Then we have a more light-hearted look on the subject from New Zealand’s Taika Waititi (Eagle vs. Shark) with the release of his new comedy Boy (Palladin), about an 11-year-old (nicknamed “Boy”) whose criminal father Alemaine (Waititi) returns home looking for money that had been buried after a bank robbery where he was nicked and jailed.
A couple of films from last year’s Tribeca Film Festival are being released this week, including Paula van der Oest’s Black Butterflies (Tribeca Film), a film we enjoyed starring Carice van Houten (Black Book) as South African writer Ingrid Jonker, whose poetry moved Nelson Mandela enough to recite one of her poems at the opening of the post-apartheid South-African parliament. Jonker’s life was filled with tragedy as her father, the Minister of Censorship, played by Rutger Hauer, refused to support her as she went from one fellow writer lover to another.
One I missed at Tribeca but heard great things about was Jiang Wen’s hilarious action-comedy Let the Bullets Fly (Well Go USA, Variance Films) which has Wen playing a train robber who goes up against the ruthless crimelord Master Huang (Chow Yun-Fat) as they try to gain control of the people of Goose Town where the former is pretending to be the governor, a high-paying job which will allow him to make more money than robbing trains.
Opening on Wednesday at New York’s Film Forum is Iranian filmmakers Jafar Panahi and Mojtabi Mirtahmi’s experimental film This is Not a Film (Palisades Tartan), which uses a cell phone and DV camera to capture Panahi’s days under house arrest in his apartment while his sentence by the government that would send him to prison for six years is being appealed. Besides acting out a few scenes from a new film he wrote but may never have a chance to make, they talk about the sentence and imagine what it might be like not being able to be filmmakers.
Justin Kurzel’s directorial debut, the dramatic thriller The Snowtown Murders (IFC Midnight), takes place in the rural area of Snowtown, Australia where three brothers being raised by a single mother are abused by her boyfriend. She then ends up meeting the charming John Bunting (Daniel Henshall), who is driven to get vigilante justice on pedophiles and others, enlisting the oldest brother Jamie (Lucas Pittaway) to help him in his murderous efforts.
In the comedy Tim and Eric’s Billion Dollar Movie (Magnolia), Cartoon Network stars Tim Heidecker and Eric Wareheim are given a billion dollars by the Schlaang corporation but they waste it so they run away until they can figure out how to repay the money, which they do by rehabilitating a mall. After a month on VOD, the cameo-filled comedy opens in select cities on Friday.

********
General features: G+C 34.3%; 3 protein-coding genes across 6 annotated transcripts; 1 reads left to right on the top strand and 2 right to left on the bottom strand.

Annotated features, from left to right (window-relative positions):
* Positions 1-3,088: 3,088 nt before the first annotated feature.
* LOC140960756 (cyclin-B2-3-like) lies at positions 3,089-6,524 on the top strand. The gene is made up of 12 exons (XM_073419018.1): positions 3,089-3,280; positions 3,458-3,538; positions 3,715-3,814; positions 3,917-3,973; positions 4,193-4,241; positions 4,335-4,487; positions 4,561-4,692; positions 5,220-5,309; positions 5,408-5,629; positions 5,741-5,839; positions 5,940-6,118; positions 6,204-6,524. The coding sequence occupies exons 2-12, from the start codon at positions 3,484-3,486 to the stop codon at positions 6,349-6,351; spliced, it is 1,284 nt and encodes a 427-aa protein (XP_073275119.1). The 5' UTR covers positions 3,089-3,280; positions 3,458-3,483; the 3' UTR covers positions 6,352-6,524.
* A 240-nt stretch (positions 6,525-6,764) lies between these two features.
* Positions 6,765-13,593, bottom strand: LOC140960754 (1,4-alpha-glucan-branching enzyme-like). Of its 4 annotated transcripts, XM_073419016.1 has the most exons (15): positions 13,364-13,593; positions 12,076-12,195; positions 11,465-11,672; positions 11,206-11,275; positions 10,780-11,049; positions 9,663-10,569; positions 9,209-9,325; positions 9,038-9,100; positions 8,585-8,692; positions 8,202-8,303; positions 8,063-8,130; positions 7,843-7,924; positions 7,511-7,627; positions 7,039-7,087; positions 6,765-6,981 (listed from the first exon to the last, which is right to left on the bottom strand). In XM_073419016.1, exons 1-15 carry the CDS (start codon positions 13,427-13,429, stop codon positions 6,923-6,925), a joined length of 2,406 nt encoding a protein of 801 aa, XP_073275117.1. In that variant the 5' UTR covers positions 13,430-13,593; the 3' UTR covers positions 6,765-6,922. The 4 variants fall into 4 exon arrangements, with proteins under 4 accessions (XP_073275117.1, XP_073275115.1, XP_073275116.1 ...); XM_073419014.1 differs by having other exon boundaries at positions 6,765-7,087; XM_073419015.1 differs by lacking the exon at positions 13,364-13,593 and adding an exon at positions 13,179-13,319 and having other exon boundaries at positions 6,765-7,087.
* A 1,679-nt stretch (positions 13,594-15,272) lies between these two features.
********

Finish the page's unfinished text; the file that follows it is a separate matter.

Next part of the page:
The doc Last Days Here (Sundance Selects) from directors Don Argott (The Art of the Steal) and Demian Fenton looks at metal legend Bobby Liebling, the frontman of ’70s metal band Pentagram whose self-destructive behavior and drug addiction ended their career until the band (and Liebling’s condition) is rediscovered and documented by the filmmakers. It opens in New York at the IFC Center on Friday.
Also opening at the IFC Center is Mid-August Lunch director Gianni Di Gregorio’s Italian comedy The Salt of Life (Zeitgeist Films) in which he plays a middle-aged retired man who is surrounded by women (mother, wife, daughter) but who is jealous of his friend’s ability to get beautiful younger women, so he gives it a go.
Kicking off on Thursday, March 1 is Film Society of Lincoln Center’s popular annual Rendezvous with French Cinema, one of the finest collections of the new movies offered by France in the past year, everything from huge regional blockbusters to tiny art films, almost all of them receiving their US debuts. It opens with the North American premiere of The Intouchables (The Weinstein Co. May 25), Olivier Nakache and Eric Toledano’s hit dramedy starring François Cluzet (Tell No One) as a quadriplegic millionaire who hires an Arab ex-con as his caretaker. The film has received a lot of acclaim in France, including a recent Cesar win for Omar Sy over The Artist‘s Jean Dujardin. It will close on March 11 with the romantic comedy Delicacy (Cohen Media Group – March 13) by Stéphane and David Foenkinos, starring Audrey Tautou as a woman trying to get her life together after the death of her husband who falls into an affair with an unlikely co-worker.
We honestly haven’t seen enough movies in the series to recommend much of anything, although we’re intrigued by Olivier Marchal’s A Gang Story, which will also be released by the Weinstein Company, and Laurent Archard’s The Last Screening, one of the few genre films in this year’s selections. We’ve also heard great things about Benoit Jacquot’s Marie Antoinette movie Farewell, My Queen (also to be released by Cohen Media), starring Diane Kruger and Lea Seydoux.
Next week, the month of March continues with the big budget sci-fi action flick John Carter (Disney) from Pixar’s Andrew Stanton, starring Taylor Kitsch and Lynn Collins, Eddie Murphy returns with the comedy A Thousand Words (Paramount) and Elizabeth Olsen does fear in a single take in the horror film Silent House (Open Road).
Copyright 2012 Edward Douglas